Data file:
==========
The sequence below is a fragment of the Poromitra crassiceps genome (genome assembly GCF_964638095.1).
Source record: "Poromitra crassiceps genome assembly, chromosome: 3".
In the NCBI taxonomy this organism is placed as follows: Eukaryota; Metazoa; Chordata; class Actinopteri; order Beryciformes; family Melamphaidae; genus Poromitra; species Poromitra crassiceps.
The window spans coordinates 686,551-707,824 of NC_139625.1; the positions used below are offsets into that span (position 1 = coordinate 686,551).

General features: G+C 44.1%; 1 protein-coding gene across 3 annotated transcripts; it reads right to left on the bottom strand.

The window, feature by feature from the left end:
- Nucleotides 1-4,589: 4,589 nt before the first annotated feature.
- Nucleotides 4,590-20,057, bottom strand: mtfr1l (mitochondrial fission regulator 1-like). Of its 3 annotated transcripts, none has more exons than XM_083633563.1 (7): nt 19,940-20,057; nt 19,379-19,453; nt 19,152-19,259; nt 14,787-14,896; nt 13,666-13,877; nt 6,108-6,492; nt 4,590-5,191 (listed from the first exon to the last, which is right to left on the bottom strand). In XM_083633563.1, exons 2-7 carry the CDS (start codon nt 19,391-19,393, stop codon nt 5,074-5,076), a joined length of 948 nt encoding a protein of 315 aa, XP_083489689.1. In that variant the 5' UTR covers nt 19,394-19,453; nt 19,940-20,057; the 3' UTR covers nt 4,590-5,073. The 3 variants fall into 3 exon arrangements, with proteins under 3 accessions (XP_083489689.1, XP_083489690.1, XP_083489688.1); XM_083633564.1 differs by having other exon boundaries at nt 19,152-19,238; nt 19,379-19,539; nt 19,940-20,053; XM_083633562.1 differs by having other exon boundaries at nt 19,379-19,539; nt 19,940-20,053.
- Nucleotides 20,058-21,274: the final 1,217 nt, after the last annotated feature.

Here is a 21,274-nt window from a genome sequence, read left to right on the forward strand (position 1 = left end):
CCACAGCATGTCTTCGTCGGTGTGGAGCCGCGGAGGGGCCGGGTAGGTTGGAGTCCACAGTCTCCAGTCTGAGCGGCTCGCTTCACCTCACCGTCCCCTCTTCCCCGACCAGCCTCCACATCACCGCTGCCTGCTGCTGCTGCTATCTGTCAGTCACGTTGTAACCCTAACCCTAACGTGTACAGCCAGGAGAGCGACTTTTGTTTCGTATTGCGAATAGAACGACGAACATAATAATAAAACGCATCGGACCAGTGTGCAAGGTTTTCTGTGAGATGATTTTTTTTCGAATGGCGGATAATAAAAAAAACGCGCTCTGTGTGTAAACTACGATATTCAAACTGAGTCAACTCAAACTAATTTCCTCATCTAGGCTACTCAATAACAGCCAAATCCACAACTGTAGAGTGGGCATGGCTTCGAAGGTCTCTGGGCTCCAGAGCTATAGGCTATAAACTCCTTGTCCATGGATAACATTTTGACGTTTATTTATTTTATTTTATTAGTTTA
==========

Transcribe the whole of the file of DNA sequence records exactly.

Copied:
The sequence below is a fragment of the Poromitra crassiceps genome (genome assembly GCF_964638095.1).
Source record: "Poromitra crassiceps genome assembly, chromosome: 3".
In the NCBI taxonomy this organism is placed as follows: Eukaryota; Metazoa; Chordata; class Actinopteri; order Beryciformes; family Melamphaidae; genus Poromitra; species Poromitra crassiceps.
The window spans coordinates 686,551-707,824 of NC_139625.1; the positions used below are offsets into that span (position 1 = coordinate 686,551).

General features: G+C 44.1%; 1 protein-coding gene across 3 annotated transcripts; it reads right to left on the bottom strand.

The window, feature by feature from the left end:
- Nucleotides 1-4,589: 4,589 nt before the first annotated feature.
- Nucleotides 4,590-20,057, bottom strand: mtfr1l (mitochondrial fission regulator 1-like). Of its 3 annotated transcripts, none has more exons than XM_083633563.1 (7): nt 19,940-20,057; nt 19,379-19,453; nt 19,152-19,259; nt 14,787-14,896; nt 13,666-13,877; nt 6,108-6,492; nt 4,590-5,191 (listed from the first exon to the last, which is right to left on the bottom strand). In XM_083633563.1, exons 2-7 carry the CDS (start codon nt 19,391-19,393, stop codon nt 5,074-5,076), a joined length of 948 nt encoding a protein of 315 aa, XP_083489689.1. In that variant the 5' UTR covers nt 19,394-19,453; nt 19,940-20,057; the 3' UTR covers nt 4,590-5,073. The 3 variants fall into 3 exon arrangements, with proteins under 3 accessions (XP_083489689.1, XP_083489690.1, XP_083489688.1); XM_083633564.1 differs by having other exon boundaries at nt 19,152-19,238; nt 19,379-19,539; nt 19,940-20,053; XM_083633562.1 differs by having other exon boundaries at nt 19,379-19,539; nt 19,940-20,053.
- Nucleotides 20,058-21,274: the final 1,217 nt, after the last annotated feature.

Here is a 21,274-nt window from a genome sequence, read left to right on the forward strand (position 1 = left end):
CCACAGCATGTCTTCGTCGGTGTGGAGCCGCGGAGGGGCCGGGTAGGTTGGAGTCCACAGTCTCCAGTCTGAGCGGCTCGCTTCACCTCACCGTCCCCTCTTCCCCGACCAGCCTCCACATCACCGCTGCCTGCTGCTGCTGCTATCTGTCAGTCACGTTGTAACCCTAACCCTAACGTGTACAGCCAGGAGAGCGACTTTTGTTTCGTATTGCGAATAGAACGACGAACATAATAATAAAACGCATCGGACCAGTGTGCAAGGTTTTCTGTGAGATGATTTTTTTTCGAATGGCGGATAATAAAAAAAACGCGCTCTGTGTGTAAACTACGATATTCAAACTGAGTCAACTCAAACTAATTTCCTCATCTAGGCTACTCAATAACAGCCAAATCCACAACTGTAGAGTGGGCATGGCTTCGAAGGTCTCTGGGCTCCAGAGCTATAGGCTATAAACTCCTTGTCCATGGATAACATTTTGACGTTTATTTATTTTATTTTATTAGTTTA